Ethnography: Duke’s Sophomore Year Experience (SYE) Program

June 29, 2011 § 1 Comment

One thing I have been looking into in my study of the sophomore year experience is the university response to increased scholarship on how to help sophomores succeed. For most institutions, the “transition initiatives” predicated on studies of student development, are driven by the desire to increase retention rates (Hunter et al., 4). Scholars and student affairs staff at universities have increasingly recognized that second year issues such as decreased administrative support, and selection of an academic major,  are significant to retention efforts because of their impact on student success and persistence to graduation (Tobolowsky and Cox, v). As a result, the number of colleges with initiatives dedicated to second year issues more than tripled between 2000 and 2007 (Tobolowsky and Cox v).

Duke University has had a programming initiative called Sophomore Year Experience (SYE) for the past five years. However, according to Jenni Davidson, the SYE Coordinator at Duke whom I have mentioned in a previous post, the University has high retention rates meaning that retention is not the priority of Duke’s second year initiative. However, good retention does not mean that there are not similar second year issues faced by Duke sophomores and I was interested to hear how Jenni identified the goal of SYE.

Jenni responded that “each year in college is a different transition,” and she went on to outline the “typical” four-year time line of a Duke student’s career and the university organizations that typically offers support during each year’s transition. First year students are making the adjustment to college—First-year Advisory Counselors (FACs), First Year Experience (FYE), Devil’s After Dark, and academic resources provide a highly specified support system for freshmen. Juniors are most likely to study abroad and therefore have a smaller presence on campus. Additionally, juniors who are applying for summer internships are often getting support from the career office. The career office also offers support for seniors who are looking for post-graduation employment. But the alumni association also starts planning events for the seniors throughout the year. That left the sophomores. And the purpose of SYE Jenni said, was to provide a university presence for the sophomores, and be a service for students looking for something different.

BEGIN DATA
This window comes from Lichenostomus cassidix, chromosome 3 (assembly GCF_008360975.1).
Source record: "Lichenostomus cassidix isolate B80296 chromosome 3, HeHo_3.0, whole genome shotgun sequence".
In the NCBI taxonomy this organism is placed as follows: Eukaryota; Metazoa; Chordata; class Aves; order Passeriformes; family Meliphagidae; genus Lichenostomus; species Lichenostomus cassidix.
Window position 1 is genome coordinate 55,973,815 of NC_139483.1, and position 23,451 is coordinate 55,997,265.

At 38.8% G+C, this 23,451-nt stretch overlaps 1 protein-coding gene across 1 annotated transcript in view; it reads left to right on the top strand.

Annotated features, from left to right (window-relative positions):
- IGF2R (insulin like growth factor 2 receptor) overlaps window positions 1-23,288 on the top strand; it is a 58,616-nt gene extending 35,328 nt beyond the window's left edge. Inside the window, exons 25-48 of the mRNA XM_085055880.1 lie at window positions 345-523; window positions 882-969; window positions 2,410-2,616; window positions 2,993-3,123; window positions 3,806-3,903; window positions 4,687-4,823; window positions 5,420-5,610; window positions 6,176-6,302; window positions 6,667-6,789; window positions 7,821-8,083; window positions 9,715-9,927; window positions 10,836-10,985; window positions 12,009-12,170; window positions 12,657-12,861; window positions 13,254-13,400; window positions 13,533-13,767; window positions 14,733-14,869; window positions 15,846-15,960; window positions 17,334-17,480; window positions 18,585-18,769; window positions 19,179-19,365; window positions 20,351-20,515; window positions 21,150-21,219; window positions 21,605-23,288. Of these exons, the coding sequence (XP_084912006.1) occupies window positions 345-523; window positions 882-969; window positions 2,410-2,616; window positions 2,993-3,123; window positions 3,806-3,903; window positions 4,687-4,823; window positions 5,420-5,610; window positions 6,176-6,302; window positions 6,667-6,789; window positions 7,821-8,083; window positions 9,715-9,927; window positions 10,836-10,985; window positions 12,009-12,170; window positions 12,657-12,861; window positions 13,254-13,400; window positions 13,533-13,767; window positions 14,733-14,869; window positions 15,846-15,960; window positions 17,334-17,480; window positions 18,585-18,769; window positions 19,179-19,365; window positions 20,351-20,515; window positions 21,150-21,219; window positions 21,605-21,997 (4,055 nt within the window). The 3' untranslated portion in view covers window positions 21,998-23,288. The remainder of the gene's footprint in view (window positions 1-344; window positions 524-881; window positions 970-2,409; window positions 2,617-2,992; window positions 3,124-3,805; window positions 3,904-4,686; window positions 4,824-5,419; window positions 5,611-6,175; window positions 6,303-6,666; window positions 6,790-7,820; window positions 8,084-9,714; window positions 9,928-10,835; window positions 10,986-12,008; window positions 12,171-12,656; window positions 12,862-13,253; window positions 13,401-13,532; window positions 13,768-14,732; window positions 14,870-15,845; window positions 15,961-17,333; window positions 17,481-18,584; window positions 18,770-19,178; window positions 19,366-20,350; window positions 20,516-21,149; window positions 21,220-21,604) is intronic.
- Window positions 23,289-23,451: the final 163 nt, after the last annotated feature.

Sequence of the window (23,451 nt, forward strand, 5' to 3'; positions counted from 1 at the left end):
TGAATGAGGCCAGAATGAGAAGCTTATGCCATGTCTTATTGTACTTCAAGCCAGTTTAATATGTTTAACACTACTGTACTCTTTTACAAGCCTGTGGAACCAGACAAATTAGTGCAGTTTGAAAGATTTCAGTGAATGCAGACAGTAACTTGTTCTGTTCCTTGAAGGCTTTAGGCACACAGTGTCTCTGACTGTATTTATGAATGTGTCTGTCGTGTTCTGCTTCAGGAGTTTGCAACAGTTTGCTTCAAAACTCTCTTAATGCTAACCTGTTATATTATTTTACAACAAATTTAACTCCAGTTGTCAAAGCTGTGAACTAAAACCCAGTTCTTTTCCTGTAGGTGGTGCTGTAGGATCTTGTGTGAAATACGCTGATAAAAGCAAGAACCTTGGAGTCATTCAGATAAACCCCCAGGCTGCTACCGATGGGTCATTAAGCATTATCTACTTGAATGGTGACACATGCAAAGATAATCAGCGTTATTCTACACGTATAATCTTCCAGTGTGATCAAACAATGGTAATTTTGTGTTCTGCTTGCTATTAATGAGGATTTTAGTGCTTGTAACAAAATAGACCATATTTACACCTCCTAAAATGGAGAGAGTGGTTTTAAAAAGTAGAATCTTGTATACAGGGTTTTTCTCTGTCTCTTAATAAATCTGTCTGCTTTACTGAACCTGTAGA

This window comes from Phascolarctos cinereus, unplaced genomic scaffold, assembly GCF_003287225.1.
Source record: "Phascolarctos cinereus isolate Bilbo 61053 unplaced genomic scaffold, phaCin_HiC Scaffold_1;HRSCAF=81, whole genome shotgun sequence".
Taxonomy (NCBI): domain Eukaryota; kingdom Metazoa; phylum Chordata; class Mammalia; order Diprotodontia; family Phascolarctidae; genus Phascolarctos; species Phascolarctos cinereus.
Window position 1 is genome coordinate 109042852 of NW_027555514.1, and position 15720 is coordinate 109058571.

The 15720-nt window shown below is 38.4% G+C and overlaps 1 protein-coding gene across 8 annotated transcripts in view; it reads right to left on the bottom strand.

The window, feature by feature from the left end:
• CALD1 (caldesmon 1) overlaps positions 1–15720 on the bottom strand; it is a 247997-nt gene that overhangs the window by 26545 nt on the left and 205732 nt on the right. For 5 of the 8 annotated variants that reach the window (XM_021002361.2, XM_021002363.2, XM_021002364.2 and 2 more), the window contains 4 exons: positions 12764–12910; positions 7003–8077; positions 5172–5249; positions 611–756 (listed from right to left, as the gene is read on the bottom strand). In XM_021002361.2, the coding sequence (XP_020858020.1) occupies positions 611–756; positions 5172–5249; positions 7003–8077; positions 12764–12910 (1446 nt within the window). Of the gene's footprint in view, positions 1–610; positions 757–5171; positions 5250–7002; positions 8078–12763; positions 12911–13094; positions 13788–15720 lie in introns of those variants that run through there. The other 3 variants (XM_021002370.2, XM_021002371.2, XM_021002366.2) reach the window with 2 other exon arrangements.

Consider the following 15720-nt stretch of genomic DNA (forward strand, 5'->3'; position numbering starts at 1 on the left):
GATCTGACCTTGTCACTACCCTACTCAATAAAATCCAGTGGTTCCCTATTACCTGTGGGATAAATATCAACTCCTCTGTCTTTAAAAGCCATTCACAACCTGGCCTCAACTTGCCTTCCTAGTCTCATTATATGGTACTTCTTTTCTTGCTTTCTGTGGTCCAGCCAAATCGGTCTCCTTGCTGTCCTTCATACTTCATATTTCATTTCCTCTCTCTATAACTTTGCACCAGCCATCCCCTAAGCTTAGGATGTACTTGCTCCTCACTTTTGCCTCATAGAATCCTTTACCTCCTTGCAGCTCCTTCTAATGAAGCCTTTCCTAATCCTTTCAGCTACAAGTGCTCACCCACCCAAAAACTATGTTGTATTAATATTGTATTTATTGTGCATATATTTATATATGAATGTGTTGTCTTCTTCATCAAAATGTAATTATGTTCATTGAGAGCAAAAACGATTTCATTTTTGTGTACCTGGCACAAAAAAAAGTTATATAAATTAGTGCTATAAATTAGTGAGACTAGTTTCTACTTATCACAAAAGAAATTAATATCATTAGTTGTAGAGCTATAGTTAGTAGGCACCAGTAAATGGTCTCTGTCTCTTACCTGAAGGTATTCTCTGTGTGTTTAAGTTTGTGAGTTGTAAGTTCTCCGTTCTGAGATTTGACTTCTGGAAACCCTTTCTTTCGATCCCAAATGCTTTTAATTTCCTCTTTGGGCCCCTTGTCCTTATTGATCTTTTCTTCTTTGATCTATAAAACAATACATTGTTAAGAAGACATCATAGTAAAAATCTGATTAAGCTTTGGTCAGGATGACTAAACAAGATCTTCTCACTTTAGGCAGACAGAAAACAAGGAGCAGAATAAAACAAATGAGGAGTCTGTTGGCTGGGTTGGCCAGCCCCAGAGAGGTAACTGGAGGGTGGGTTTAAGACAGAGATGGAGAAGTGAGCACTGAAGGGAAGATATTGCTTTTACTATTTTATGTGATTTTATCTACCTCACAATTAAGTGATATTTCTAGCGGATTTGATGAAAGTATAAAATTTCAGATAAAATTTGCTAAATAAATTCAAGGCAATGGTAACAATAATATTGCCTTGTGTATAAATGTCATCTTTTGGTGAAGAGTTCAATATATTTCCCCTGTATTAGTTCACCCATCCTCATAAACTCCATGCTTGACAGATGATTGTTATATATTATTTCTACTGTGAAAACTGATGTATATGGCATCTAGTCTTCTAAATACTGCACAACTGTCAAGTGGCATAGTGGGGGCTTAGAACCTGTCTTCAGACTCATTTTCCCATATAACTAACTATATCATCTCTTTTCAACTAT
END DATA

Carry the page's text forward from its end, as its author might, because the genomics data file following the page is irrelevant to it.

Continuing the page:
The program funds events exclusively for sophomores to help reinforce a sense of class unity. Events include major panels and faculty lunches, but also tickets to see plays at the Durham Performing Arts Center, or Full Frame Film Festival. One thing I noticed was that while SYE works towards connecting sophomores with other sophomores, and connecting sophomores to faculty, it does not currently make an effort to forge connections with students in the other classes, though Jenni did mention hopes of expanding SYE to better facilitate peer mentoring between upperclassmen and sophomores. In other aspects of my research, I have found that upperclassmen prove to be valuable resources for sophomores whether it’s during their major considerations, or simply drawing them into greater involvement in campus organizations.

 

Works Cited:

Hunter, Mary Stuart, Barbara F. Tobolowsky, John N. Gardner and Associates. Helping Sophomores Succeed: Understanding the Second-Year Experience. (San Francisco: Jossey-Bass, 2010).

Tobolowsky, Barbara F. and Bradley E. Cox. Shedding Light on Sophomores: An Exploration of the Second College Year. (Columbia, SC: University of South Carolina, National Resource Center for the First-Year Experience & Students in Transition., 2007).

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